It was 1971, late summer or early fall, and in my memory the day is cast in an amber kind of glow, all warm hues and soft edges. I was twenty years old, a college dropout, still snagged on some rickety splintered bridge between little girl and functional adult. I had recently returned to our family home on Long Island to figure out what to do next; my boyfriend in medical school waited in Chicago, his offer of marriage only vaguely answered. On this particular day I had accompanied my father to Brooklyn, where he had a couple of business appointments. He dropped me off on Flatbush Avenue to wander until he was done.
There was a sign advertising a big sale in the dress department of a bargain basement store and I went in to take a look. The clothes were cheaply made and basic, but I figured I could use a new dress if I decided to go back to Chicago, or even if not, and the seven-dollar price tag was convincing. I chose one in beige, a soft jersey fabric, and very short, which was the style. It seemed easy to wear and versatile, and its neutral generic-ness didn’t hem it in to any particular purpose. I could wear it to work if I got a job, or out on the town if I ever went anyplace, or to a marriage civil ceremony, if things went that way. I counted out the bills and carried it off, a soft heap of fabric in a small paper bag.
Now I walked along the street carrying my plain-wrap new dress, feeling inexplicably pleased with myself, and thinking I might stop for a cold soda, or meander over to Prospect Park. It was a beautiful day. Sunshine drenched the city, store windows gleamed, sidewalks glittered. People were moving slowly, as though they knew this moment would never come again. There was something dreamlike about it; my worries receded, and it didn’t seem to matter so much what I’d be doing next. I felt I had prospects, even if just by virtue of being young and alive. I felt equipped.
I noticed a young man standing on a corner, reading a map, his knapsack propped against a lamppost. He looked up, said hello, and seemed willing to loiter and chat. Spencer was his name, and he was visiting from Sydney, Australia, a place so remote I could barely imagine it. He was older than me, though not by much, and handsome in a nothing-special way, handsome the way my new dress was wearable, with even features, an easy smile, nothing promised, but nothing excluded. Spencer had no particular agenda, and he wondered what I’d recommend he see while he was here. We walked a bit, with no destination in mind, and we talked about everything, in the way that confidences sometimes spill out with a stranger. We enjoyed each other’s company.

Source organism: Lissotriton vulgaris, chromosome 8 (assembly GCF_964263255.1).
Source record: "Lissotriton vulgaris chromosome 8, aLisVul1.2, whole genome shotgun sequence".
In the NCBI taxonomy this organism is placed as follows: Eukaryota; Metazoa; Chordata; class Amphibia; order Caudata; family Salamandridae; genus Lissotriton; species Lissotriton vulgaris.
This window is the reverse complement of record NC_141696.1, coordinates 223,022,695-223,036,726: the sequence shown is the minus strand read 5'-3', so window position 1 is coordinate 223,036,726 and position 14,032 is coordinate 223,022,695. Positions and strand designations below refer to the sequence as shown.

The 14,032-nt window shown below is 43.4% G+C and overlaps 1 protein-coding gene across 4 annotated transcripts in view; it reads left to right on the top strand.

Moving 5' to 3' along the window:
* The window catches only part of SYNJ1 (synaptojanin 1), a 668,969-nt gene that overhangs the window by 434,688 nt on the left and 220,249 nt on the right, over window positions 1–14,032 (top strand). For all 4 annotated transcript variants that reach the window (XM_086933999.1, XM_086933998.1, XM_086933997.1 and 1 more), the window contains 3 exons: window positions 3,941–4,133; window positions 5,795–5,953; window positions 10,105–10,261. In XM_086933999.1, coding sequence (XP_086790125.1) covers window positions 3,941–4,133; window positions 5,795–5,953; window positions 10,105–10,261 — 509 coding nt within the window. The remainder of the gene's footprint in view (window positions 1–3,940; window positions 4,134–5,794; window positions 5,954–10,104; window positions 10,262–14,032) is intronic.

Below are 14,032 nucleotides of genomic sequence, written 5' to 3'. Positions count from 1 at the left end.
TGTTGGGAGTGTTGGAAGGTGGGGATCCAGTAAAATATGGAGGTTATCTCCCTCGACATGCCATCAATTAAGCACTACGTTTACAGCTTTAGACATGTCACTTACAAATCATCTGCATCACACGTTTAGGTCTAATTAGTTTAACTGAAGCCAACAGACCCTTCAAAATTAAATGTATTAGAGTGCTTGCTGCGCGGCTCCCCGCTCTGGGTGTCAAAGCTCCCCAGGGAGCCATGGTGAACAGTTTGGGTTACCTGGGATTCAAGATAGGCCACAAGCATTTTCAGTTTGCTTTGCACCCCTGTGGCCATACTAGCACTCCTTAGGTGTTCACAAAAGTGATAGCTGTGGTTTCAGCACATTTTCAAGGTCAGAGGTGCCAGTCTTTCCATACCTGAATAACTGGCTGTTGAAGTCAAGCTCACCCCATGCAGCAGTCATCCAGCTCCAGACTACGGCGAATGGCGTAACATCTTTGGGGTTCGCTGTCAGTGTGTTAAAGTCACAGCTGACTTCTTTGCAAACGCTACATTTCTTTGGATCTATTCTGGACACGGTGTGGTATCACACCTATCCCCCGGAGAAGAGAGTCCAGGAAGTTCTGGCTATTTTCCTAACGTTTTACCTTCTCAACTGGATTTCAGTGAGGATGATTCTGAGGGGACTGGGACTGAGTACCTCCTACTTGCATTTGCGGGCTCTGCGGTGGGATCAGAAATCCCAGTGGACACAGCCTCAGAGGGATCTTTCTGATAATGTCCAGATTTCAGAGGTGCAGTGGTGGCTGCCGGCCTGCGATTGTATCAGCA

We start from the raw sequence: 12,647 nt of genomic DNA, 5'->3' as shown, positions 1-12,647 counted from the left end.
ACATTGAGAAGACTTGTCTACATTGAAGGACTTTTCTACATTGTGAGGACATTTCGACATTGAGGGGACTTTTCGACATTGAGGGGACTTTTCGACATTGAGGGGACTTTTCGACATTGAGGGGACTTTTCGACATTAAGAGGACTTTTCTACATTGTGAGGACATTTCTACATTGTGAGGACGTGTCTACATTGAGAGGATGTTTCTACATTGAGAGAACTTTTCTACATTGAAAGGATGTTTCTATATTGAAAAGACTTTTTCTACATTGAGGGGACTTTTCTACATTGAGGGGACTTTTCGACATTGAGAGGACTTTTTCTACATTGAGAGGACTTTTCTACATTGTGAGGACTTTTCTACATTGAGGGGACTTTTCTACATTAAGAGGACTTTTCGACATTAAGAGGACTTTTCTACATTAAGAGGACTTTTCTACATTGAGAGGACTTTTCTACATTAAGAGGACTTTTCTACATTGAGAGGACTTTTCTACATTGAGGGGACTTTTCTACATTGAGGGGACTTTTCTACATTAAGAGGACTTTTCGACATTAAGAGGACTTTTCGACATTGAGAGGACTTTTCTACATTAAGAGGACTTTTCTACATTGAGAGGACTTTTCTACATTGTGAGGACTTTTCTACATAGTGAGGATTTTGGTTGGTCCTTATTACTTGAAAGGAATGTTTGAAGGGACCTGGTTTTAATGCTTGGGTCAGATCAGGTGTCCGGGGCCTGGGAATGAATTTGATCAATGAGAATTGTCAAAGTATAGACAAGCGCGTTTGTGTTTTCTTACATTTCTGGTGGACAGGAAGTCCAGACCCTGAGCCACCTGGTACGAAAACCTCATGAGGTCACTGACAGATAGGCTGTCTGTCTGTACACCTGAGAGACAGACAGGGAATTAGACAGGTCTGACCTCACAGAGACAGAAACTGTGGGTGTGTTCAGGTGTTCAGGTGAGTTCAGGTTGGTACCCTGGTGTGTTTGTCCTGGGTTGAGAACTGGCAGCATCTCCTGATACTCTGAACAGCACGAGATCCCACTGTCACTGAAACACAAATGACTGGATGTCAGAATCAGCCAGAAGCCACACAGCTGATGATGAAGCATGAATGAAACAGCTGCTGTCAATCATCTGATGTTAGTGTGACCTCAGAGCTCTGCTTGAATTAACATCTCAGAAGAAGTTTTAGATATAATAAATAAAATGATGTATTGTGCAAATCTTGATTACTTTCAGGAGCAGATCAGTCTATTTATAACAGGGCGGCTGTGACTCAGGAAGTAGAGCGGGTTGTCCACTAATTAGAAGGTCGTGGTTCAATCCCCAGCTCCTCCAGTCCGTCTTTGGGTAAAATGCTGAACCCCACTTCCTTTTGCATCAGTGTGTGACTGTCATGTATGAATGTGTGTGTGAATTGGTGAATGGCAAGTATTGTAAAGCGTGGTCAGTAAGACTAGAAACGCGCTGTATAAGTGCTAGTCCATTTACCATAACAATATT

Spencer seemed an emissary from a faraway continent, and I sensed some deeper significance in our unlikely meeting at this odd junction of my life. I found his accent refreshing, and appreciated his nonchalant aura of adventure and travel. I pictured ferries and railroad tickets, luggage on docks, a well-worn passport in the pocket of faded dungarees. Heck, maybe I’d even visit him in Australia one day. Would I like to see Australia? I had an invitation now. And just because it had never occurred to me, that didn’t mean it couldn’t happen. There was a whole world out there, and Spencer radiated with possibilities.
Oh, I wish I could say that I ran away with Spencer, or even that we spent the day together. But my father would be back at two to pick me up, and despite the glimmers of defiance in me, my default position was compliance and resignation. And I’d like to tell you that I said no to marrying the boyfriend in Chicago, but it seemed like the line of least resistance at the time, an easy way out, although it wasn’t. In less than a month, I would be wearing my beige mini-dress at the Cook County Courthouse, becoming the wife of the medical student. I would spend that night crying and the next few years leaving, and a decade of confusion would ensue. It was a necessary detour, I suppose.
But for a few minutes on Flatbush Avenue in 1971, music drifted from doorways, traffic thrummed, sunshine washed over me, and I was a golden creature who could have stepped right through the wide open door of the world. I was very young and had not yet ruined anything irrevocably.
Instead I boarded the train of inevitabilities for which I’d been programmed, looking back only once as I left. Spencer stood there shining like a stack of untold stories.